Husband Hunting Part III

Adventure embraces every moment of our lives. We have no idea what is coming next. I had no idea Chye (a co-worker and Korean woman) would ask me about the Korean Presbyterian Church I had attended some months back. Crashing their service was a personal dare to further my book research.

It had not been a comfortable experience.

I am not Korean.

Chye had embarked on a personal quest, to secure a Korean husband, and had completed preliminary research–general fact finding about Korean places of worship in the larger metro area, plus she had joined Match.com and joined a Korean dating site.

At mid-thirty the time was now. Marriage and baby were her goals.

As an an artist/designer, Chye recognized and was appalled by the Korean dating sight and the lengths single women went to in order to photoshop a model-perfect profile photo. Chye would rather you know her as she is. I peered over and wondered what it would take to convince her to remove her beret, comb out her long, dark hair, and dab on light makeup–if only lipstick.

Oh, and a little weight wouldn’t hurt, either. By government standards she was probably five lbs. underweight, but that underweight was valued by Korean men. In fact, it might impress her latest long-distance interest, an architect in Korea who engaged in intriguing, online conversations. He sounded like a stunning prospect, so I had demanded, “Why is he not married now?”

“I wonder same thing,” she noted.

Korean men are not easy to please. Last year on her annual visit home, a high-school classmate had convinced Chye to meet up with him. He was a doctor, who as a teen, had been smitten with her and waddled behind her like an imprinted duckling. Apparently, Chye had become too Americanized. Their first in-person conversation in years ended abruptly when he cancelled their dinner date and explained, “You’re too fat.”

There’s something about that bone thin Asian women that is hard to shake from some men’s fantasies. “Keep eating at Burgerville-USA,” I advised. “It saved your ass.”

The music played, someone uttered a prayer, and programs shuffled as eyes reviewed what was next in the service. We sat in the back row. I felt slightly self-consious, if not borderline unacceptable (church behaviour-wise), as I pulled out my Droid and snapped a few pictures.

I had no clue if tweeting from church was practiced by Presbyterians, but what could it hurt, I wondered and scribed a couple of 140’s.

The music drifted away. The minister began to speak. Instinctively, we both felt the spirit at the same time. We spontanesouly reached out for deeper communication. We were, after all in God’s house. Things should be said, things should be shared.

I wrote the first note. “There were more people when I was here before.” She glanced at my notepad and shrugged as the minister’s voice rose in dramatic fashion. “I LOVE the sound of the language. Beautiful,” I wrote and added a smiley face to underscore my appreciation.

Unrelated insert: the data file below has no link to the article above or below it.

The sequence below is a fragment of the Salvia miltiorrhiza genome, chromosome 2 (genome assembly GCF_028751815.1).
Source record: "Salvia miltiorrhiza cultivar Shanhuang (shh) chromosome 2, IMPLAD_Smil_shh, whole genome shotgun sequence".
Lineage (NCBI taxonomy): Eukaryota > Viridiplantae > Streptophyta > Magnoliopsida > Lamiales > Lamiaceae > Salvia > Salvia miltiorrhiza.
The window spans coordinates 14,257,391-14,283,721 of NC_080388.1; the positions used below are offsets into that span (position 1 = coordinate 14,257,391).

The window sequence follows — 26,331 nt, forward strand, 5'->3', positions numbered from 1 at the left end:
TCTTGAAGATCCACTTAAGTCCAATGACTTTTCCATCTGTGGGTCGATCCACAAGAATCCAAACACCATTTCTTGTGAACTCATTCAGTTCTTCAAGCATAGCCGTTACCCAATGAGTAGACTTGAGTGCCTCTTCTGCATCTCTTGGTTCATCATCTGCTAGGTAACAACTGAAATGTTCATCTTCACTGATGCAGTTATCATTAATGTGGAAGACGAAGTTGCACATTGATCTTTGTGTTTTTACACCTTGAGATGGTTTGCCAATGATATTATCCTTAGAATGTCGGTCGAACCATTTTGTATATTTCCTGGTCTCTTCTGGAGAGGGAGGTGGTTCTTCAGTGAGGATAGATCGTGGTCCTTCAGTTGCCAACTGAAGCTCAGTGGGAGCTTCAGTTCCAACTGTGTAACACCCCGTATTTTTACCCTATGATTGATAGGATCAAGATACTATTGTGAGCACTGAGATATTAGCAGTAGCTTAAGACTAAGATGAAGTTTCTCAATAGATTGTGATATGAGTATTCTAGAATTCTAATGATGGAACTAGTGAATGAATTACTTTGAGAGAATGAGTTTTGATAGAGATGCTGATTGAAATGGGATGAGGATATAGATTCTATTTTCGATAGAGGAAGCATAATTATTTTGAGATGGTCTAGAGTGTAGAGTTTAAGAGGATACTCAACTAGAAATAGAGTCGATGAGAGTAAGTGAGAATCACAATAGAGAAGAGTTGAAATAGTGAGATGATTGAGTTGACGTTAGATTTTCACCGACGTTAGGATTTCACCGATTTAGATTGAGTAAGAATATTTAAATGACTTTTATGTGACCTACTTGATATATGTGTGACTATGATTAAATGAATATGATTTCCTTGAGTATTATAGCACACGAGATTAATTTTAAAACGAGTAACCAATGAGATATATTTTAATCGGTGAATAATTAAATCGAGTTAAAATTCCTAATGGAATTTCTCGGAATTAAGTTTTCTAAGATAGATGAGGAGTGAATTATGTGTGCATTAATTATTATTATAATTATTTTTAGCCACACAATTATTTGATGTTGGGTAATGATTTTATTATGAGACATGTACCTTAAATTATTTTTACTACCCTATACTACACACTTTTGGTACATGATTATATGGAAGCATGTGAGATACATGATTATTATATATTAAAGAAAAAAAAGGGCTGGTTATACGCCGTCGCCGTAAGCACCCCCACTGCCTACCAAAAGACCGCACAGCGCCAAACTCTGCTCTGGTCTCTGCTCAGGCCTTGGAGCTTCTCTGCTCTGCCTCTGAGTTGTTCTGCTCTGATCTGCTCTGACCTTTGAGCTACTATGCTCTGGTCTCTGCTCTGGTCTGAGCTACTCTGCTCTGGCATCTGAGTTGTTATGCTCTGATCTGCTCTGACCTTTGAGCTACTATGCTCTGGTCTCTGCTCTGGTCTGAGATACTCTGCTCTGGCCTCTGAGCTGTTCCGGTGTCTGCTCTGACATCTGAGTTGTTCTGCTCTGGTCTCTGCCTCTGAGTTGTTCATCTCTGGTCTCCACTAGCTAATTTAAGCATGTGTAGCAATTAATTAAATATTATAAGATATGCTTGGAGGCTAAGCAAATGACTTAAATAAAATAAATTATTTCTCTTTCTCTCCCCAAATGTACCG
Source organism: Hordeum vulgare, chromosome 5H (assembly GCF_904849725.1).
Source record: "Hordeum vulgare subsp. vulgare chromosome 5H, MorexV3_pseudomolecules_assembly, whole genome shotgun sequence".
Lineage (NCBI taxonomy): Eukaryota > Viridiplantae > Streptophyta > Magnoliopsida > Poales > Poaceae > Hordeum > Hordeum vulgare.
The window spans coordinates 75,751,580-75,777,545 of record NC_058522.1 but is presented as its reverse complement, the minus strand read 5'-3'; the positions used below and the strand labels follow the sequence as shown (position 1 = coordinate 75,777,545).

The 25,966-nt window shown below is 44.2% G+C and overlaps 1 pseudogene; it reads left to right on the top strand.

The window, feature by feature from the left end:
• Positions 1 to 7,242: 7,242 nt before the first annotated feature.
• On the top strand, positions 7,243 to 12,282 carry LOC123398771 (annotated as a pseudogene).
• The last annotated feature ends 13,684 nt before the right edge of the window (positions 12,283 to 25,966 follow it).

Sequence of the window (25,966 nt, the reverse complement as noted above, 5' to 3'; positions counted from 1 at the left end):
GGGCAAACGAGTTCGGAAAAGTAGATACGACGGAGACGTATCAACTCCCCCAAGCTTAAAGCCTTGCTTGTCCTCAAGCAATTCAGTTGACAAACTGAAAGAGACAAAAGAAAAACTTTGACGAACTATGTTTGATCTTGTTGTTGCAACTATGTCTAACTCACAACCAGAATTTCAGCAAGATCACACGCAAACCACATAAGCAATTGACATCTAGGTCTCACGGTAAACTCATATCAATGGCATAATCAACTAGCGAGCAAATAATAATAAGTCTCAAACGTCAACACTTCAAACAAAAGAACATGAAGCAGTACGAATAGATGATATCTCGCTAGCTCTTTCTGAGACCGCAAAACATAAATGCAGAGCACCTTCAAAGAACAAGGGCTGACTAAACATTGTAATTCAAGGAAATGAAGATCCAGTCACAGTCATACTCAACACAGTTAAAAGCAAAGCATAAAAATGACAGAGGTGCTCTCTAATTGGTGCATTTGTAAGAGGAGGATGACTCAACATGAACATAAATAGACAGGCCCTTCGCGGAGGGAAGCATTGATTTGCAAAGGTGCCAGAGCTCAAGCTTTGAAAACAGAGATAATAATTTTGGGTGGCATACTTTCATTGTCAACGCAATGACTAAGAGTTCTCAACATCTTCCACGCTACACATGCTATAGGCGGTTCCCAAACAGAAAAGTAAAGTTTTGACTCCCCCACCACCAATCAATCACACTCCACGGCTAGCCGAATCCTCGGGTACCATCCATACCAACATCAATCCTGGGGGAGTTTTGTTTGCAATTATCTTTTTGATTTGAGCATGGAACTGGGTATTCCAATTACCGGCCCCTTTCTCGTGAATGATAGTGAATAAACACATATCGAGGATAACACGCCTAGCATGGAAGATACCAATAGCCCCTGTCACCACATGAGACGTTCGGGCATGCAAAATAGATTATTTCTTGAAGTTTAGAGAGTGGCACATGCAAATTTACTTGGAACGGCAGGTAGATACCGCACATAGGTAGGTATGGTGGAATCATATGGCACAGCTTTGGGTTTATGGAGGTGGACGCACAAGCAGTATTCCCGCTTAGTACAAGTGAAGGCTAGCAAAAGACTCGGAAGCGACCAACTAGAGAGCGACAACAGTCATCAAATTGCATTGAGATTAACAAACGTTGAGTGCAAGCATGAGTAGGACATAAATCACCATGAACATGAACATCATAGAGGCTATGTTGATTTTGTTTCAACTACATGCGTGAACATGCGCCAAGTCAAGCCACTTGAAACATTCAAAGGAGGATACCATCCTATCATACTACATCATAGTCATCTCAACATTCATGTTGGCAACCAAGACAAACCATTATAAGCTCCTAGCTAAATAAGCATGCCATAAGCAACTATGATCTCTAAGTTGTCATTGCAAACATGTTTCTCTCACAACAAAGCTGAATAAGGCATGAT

Chye slipped the small, spiral notepad from my hands and plucked the pen from my fingers. “He has nice voice!” Her head tilted away as if listening, then wrote, “They are too serious make me very uncomfortable.”

I nodded.

“Do you go to church?” Her script on the notepad asked.

I answered, “I used to—this past year, no.” Then I drew a little arrow in case she didn’t know to turn the page. “And I’m Presbyterian!” I wrote, as if that should allow me entrance to the Korean church mysteries.

“Ah, I don’t have religion,” she answered in her crisp printing. This makes very strange.” She listened and translated the current theme of the sermon then crossed it out, but it was still readible: “Talking about donating and offering money to god.” Then she repeated, “I’m very uncomfortable.”

She passed the pad and pen my way. “I felt the same way the first time I came here,” I wrote, although my reasons had more to do with feeling like I didn’t belong than about what I did or did not believe. “Better this time,” I finished.

“Hahaha. I’ll feel same way if I go to American church.” Her next sentenced betrayed that she had spent too many years away from home. “There are too many Korean here.” Then she got right down to it. “I don’t see any available men. I feel real guilty here. I’ll stick with Match.com.”

Guilt belongs a lot of places, but not in church.

Okay, guilt is created in church, but I encouraged, “Don’t feel guilty—it’s an adventure. Not all are successful, but the stories we will tell!” I finished with a larger smiley face.

Chye nudged me and pointed to the notation in both Korean and English in the church bulletin that said, “Welcome.”

This is going to be good, I thought, and imagined them asking us to share a little about ourselves as way of introduction. Yes, I’m here with my friend Chye. We are looking for a husband for her. Who is single?

That’s when my prayers began in earnest. Yes, Lord, please let us find Chye a husband and get this over. Please, please, please.

To be continued…


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